HbA1c – Diagnostic threshold and treatment targets

HbA1c (or glycated haemoglobin) refers to a fraction of haemoglobin that has been modified by the presence of glucose over the lifespan of the red blood cell (around 120 days). Higher average blood glucose concentrations are reflected by higher HbA1c.

HbA1c for the diagnosis of diabetes mellitus

An HbA1c ≥ 6.5% or 48 mmol/mol is consistent with a diagnosis of diabetes mellitus.

Medicare will provide a patient rebate for one diagnostic HbA1c per annum.

In patients without typical symptoms of diabetes mellitus, two positive tests are required to confirm the diagnosis (i.e. in addition to an initial HbA1c result ≥ 6.5%, a repeat HbA1c ≥ 6.5%, a fasting blood glucose > 7.0 mmol/L, or a blood glucose > 11.0 mmol/L two hours after a 75 g glucose load). 

HbA1c is not a suitable stand-alone diagnostic test for gestational diabetes or type 1 diabetes mellitus.

HbA1c for monitoring diabetes mellitus

In patients with established diabetes mellitus, treatment targets should be individualised based on a range of factors. A “general” target for most patients is ≤ 7.0% or 53 mmol/mol.  Patient groups in whom less stringent targets may be considered include those at higher risk of hypoglycaemia, older patients or those with comorbidities, and the very young. More stringent targets may be used in patients with type 2 diabetes mellitus of shorter duration. Further information is available in this Position statement of the Australian Diabetes Society

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Medicare will provide a patient rebate for HbA1C when used in monitoring known diabetes four times per annum. Stating whether the patient has diabetes on the request form will help the patient to avoid receiving a bill.

“At target” does not always mean good glycaemic control

As with any laboratory test, meaningful interpretation can only be made in the overall clinical context. For example, whilst an “at target” HbA1c (e.g. 6.0%) in a patient with diabetes mellitus could indicate excellent glycaemic control, poorly controlled diabetes with frequent, alternating hypoglycaemia and hyperglycaemia over a period of weeks or months could also cause this result.

Causes of clinically misleading HbA1c results

While the most important contributor to HbA1c is blood glucose, several factors can cause increases or decreases in HbA1c which may be clinically misleading:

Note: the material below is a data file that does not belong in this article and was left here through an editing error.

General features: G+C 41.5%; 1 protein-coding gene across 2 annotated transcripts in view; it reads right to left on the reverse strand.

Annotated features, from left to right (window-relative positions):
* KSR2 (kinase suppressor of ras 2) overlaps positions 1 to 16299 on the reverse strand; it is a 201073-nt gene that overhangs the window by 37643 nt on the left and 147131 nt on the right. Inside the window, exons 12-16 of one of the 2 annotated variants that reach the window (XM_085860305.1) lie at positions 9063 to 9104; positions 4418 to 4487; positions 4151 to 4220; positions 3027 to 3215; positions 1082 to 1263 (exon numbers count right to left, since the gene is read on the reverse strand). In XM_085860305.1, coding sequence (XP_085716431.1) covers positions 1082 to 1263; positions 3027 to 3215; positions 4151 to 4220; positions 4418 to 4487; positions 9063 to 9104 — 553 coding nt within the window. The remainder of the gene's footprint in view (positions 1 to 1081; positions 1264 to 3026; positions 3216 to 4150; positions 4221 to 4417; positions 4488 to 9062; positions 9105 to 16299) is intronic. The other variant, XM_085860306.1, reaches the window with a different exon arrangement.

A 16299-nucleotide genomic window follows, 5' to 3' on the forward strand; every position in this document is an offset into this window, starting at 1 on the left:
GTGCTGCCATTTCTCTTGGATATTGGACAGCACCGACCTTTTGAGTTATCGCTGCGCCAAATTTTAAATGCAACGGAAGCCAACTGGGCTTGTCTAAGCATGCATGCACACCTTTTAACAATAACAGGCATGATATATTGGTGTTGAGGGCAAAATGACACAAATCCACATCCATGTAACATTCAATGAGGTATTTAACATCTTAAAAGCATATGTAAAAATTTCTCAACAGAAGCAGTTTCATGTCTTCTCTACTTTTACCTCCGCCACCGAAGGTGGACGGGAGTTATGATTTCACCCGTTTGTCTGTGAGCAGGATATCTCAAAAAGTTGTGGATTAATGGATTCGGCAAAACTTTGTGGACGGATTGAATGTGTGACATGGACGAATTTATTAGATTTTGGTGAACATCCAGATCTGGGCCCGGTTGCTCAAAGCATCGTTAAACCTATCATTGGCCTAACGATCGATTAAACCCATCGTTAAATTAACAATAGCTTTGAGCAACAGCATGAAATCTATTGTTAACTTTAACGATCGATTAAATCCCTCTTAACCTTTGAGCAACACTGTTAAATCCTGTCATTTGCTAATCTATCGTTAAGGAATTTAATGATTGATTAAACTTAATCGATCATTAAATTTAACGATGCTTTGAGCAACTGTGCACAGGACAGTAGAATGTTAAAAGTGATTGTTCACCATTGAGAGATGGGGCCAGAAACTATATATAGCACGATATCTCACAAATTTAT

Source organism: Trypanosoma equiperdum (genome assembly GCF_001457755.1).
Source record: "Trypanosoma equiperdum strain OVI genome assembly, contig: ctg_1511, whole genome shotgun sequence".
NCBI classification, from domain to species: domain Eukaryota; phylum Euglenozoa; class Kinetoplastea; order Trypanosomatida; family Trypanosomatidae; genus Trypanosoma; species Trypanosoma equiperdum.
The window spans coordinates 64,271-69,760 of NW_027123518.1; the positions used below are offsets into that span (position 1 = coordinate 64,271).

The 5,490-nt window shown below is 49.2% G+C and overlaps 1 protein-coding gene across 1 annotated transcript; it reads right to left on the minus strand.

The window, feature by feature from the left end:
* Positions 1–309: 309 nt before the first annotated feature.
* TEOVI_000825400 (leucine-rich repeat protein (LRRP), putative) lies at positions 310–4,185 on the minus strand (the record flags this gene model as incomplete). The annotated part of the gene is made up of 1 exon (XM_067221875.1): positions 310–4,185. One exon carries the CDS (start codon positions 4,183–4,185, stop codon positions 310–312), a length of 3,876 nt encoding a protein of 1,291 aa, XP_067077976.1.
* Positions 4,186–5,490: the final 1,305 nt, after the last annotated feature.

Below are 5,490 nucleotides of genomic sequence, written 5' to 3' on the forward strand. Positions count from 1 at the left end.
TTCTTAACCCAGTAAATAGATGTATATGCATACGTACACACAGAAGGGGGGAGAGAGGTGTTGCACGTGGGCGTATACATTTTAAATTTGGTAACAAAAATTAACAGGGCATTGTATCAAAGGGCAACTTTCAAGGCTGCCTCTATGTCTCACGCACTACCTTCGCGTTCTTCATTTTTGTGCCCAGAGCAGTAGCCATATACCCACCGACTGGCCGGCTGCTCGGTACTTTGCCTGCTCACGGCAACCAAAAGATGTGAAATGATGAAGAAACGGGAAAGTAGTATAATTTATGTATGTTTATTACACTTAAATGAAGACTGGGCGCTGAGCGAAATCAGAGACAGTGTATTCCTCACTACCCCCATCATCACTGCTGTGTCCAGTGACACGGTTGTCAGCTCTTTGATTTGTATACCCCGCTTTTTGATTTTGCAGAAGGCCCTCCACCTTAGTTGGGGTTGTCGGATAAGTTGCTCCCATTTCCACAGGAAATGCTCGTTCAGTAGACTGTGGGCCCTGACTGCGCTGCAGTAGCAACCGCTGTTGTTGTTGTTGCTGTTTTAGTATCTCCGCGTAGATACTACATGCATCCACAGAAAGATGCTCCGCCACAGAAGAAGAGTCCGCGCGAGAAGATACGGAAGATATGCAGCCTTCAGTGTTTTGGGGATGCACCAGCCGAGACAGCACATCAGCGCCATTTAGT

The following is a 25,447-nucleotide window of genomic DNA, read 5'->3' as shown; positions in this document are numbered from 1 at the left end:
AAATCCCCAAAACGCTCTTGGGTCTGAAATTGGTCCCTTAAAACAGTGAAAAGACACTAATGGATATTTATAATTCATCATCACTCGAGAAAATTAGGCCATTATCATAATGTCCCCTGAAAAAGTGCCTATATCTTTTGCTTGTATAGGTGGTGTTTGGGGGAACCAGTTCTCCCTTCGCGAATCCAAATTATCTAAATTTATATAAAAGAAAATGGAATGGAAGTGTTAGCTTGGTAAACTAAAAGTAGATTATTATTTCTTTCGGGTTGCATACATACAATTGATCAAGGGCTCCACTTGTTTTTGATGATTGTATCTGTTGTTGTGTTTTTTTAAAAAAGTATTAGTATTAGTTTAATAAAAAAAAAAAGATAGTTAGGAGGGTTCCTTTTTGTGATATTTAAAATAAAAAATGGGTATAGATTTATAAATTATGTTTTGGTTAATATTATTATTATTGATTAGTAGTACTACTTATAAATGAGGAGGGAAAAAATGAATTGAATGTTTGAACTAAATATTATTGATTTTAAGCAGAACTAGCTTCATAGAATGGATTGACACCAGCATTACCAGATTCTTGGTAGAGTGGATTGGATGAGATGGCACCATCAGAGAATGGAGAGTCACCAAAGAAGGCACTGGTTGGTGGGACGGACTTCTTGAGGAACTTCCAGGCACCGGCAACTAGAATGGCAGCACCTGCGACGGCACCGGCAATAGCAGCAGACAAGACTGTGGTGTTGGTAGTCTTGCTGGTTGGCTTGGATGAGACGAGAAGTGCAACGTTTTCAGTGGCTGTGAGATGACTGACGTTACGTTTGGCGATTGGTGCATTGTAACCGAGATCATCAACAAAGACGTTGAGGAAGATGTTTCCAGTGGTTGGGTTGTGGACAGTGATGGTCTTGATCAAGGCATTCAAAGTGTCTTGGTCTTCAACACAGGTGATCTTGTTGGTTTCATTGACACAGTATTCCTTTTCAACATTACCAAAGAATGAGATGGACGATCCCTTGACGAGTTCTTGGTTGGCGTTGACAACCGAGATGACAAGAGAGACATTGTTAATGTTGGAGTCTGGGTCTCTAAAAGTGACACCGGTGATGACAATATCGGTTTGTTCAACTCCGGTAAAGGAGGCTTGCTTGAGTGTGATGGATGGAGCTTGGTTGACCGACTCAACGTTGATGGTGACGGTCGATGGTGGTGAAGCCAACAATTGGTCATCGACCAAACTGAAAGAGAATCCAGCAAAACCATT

Misleading high HbA1c
Misleading low HbA1c

Iron deficiency anaemia

Haemolytic anaemia

Splenectomy

Recent acute blood loss

Recent steroid therapy, surgery or illness

Recent red blood cell transfusion

Certain haemoglobin variants

Iron, B12 and erythropoietin administration

 

Alcohol excess

 

Chronic kidney disease

 

Certain haemoglobin variants

Measurement issues and identification of haemoglobin variants

The method of measurement for HbA1c at Western Diagnostic Pathology is high-performance liquid chromatography. This method enables us to identify possible haemoglobin variants which may (1) cause misleading HbA1c results; (2) have possible inherent clinical significance; or (3) be of no significance at all. Sometimes we will provide a comment advising that a variant has been detected; haemoglobin electrophoresis may be recommended. If we are concerned about possible analytical interference, we may need to perform additional testing, which may cause a delay in reporting of the result.

References and further reading

D'Emden MC, Shaw JE, Colman PG et al. The role of HbA1c in the diagnosis of diabetes mellitus in Australia. Med J Aust 2012; 197: 220-221. Available from: https://www.mja.com.au/journal/2012/197/4/role-hba1c-diagnosis-diabetes-mellitus-australia

Wah Cheung N, Conn JJ, d’Emden MC et al. Position statement of the Australian Diabetes Society: individualisation of glycated haemoglobin targets for adults with diabetes mellitus. Med J Aust 2009; 191: 339-344. Available from: https://www.mja.com.au/journal/2009/191/6/position-statement-australian-diabetes-society-individualisation-glycated